He became - and has become - the only viable competitor to the CME as a result. The reason I mention this is that it's an example of how you can overcome this natural entry barrier that exists in the futures world. He's done it by taking himself kind of around the side and coming into the house that way. ELX is trying to come through the front door with a free pass.

Q: Even though the ICE has been successful, the CME continues to be, of course, very strong. Why is the CME so afraid of ELX?

A: I don't know that they're afraid, as much as they are offended...I use the word offended, because I think they view it as why, in the regulatory context, should just anybody be able to free ride on what we've taken 50 years of hard labor and investment to create.

Those are the issues that people are talking about that are really at issue in this rule-following context. Of course lawyers are going to address the rule-approval context on the basis of the regulations...

The Commodity Exchange Act says the Commission shall take the least anticompetitive means in administrating these markets and approving the rules. That's a very weak antitrust/ anticompetitive mandate. The good news is that means the Commission has a good deal of latitude...

Futures are very different animals, and the risk taken in futures is unique. Price discovery is crucial to that... Go back to the early 80s and the creation of the energy markets, again this is ancient history, but it's still instructive... The NYMEX was a very small New York exchange. The dominant competitors were the Board of Trade and CME. All three exchanges tried to bring up energy contracts - virtually the same products - at the same time. NYMEX won. The least of the three competitors. If you were taking bets in Las Vegas, they would have been a far distant third in that race, but they gave the market participants what they wanted.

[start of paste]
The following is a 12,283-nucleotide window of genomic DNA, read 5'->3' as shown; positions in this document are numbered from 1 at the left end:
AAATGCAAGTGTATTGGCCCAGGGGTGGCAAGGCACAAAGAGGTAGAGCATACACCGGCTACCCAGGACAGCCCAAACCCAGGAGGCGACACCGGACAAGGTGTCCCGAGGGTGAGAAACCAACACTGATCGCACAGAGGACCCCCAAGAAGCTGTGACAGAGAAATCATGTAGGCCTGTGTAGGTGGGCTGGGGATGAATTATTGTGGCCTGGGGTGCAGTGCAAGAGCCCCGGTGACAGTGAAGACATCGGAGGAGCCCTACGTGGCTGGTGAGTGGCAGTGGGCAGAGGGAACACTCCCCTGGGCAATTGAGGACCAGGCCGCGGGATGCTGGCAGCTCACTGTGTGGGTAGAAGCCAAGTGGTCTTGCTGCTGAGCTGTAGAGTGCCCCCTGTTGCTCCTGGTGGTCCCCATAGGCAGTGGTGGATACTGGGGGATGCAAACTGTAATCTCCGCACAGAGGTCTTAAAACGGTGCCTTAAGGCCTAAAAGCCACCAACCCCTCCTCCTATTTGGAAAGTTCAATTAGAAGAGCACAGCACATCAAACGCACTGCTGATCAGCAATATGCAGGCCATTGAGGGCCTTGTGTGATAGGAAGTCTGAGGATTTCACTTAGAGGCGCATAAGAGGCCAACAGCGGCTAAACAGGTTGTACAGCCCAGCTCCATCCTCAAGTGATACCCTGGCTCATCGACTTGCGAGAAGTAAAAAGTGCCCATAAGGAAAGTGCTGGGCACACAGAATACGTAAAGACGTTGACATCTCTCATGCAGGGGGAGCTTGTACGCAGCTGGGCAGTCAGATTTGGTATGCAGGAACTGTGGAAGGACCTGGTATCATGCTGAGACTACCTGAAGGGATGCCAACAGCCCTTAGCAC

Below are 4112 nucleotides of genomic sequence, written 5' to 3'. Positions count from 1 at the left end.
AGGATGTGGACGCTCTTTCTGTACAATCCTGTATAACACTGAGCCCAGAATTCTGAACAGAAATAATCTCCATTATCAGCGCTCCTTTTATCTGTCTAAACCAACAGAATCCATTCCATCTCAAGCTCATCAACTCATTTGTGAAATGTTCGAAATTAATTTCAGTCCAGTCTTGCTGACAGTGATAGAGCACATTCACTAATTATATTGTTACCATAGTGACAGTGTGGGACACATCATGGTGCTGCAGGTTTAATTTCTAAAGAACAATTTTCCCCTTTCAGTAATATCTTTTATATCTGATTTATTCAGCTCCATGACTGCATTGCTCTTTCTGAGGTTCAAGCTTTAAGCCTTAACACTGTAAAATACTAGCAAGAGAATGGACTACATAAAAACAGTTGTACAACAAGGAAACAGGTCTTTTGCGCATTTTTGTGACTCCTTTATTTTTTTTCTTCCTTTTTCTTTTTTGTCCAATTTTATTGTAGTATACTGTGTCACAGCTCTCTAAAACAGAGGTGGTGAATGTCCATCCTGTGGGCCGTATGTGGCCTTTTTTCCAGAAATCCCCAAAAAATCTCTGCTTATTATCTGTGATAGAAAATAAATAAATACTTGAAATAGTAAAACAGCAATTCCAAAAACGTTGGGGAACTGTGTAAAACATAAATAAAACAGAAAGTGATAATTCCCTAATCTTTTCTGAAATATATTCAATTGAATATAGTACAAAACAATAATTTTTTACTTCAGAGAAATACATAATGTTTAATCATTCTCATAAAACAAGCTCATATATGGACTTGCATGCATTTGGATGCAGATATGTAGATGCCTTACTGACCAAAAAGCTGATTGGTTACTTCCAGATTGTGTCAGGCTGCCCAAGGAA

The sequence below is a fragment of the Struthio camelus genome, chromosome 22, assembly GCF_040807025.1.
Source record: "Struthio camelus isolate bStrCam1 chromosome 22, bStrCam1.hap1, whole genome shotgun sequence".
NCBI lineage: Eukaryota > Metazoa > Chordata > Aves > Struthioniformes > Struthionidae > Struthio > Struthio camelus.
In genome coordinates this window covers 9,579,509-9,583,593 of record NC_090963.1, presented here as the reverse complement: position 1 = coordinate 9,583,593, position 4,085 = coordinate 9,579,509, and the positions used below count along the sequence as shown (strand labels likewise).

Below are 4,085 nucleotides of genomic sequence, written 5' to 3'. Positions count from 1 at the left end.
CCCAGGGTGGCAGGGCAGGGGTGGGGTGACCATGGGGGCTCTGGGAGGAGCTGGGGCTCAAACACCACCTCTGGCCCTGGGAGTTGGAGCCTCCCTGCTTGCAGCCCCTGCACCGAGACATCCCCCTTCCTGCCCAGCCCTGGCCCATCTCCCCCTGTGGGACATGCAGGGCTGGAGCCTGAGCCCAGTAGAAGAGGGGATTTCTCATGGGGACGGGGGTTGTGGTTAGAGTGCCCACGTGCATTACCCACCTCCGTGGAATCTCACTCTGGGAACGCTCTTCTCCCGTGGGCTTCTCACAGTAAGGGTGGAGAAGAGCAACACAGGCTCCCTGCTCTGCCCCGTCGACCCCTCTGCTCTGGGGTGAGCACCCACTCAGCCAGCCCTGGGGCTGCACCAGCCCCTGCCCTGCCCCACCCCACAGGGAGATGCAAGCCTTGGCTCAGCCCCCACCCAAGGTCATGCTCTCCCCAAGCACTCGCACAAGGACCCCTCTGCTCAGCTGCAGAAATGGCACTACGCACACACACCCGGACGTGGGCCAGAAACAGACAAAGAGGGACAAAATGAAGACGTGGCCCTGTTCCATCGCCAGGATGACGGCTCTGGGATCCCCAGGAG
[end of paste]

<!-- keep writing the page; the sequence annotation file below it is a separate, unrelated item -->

Q: So this is probably fresh in the CME's mind that they shouldn't underestimate their opponents?

A: They know. If I remember, you can bet they have people who remember.

Q: The CME is perceived as having strong ties in Washington. Any thoughts on what they may have up their sleeve in terms of lobbying in Washington? How they may try to keep ELX at bay?

A: I'm sure the Merc loves having that image, but...nobody has that kind of absolute influence.... It's chaos [currently in Washington]. I spent a lot of time in Washington in the 80s and I can tell you it's totally changed, including in the entire way the nation is being run right now. So I would say that the rumors of the Merc's extensive influence in Washington are overrated. But right now in particular you have a very strong agency in the CFTC and you have a chairman in Gensler who is not afraid to use all of these powers...It's a strong chairman agency - by law - the way it's structured. So when people say The Commission, first and foremost that means the chairman. He will have the first say.

Q: If there would be a Merc lawsuit, could that take awhile? Would that slow things down?

A: Yes and yes.

Q: So how do you see all of this playing out?

A: I would say it's a major league chess game right now. I don't know that I could predict the resolution of it....I have a...bias. I came up on the exchange side. I'm somewhat sympathetic to the CME's position if somebody wants to come in and say we want to take full advantage of 50 years of your proprietary investment in these products. There's something about that that just does not seem right to me.

Q: What about on the ELX side? Do you think they that have any legal or regulatory avenues that they haven't pursued yet?

A: I think they are doing the right thing for them.

Q: Are any other parts of this issue that are being missed?

A: I would like to see more from the major users of these products - including pension funds. We're talking about people who have huge investments in United States government debt with futures contracts. I'm not so sure they'd be in favor of it. A great many of these people say they are very well served by the current...system. What would they think about having a bifurcated market? I'm not sure they'd be in favor of it. I think a great many people would say they are very well served by the current system.

Q: So you don't think they'd benefit from any cost savings?

A: I'm not sure there is cost savings these days. I think costs have been shaved down pretty low. It's computerized trading these days, and 78 percent of volume is on the computer. Some say there is potential savings on the clearing side... I would worry about that. Clearing is the only thing that stands between systemic failure and isolated failure. That clearing system is vital and critical to the entire economy.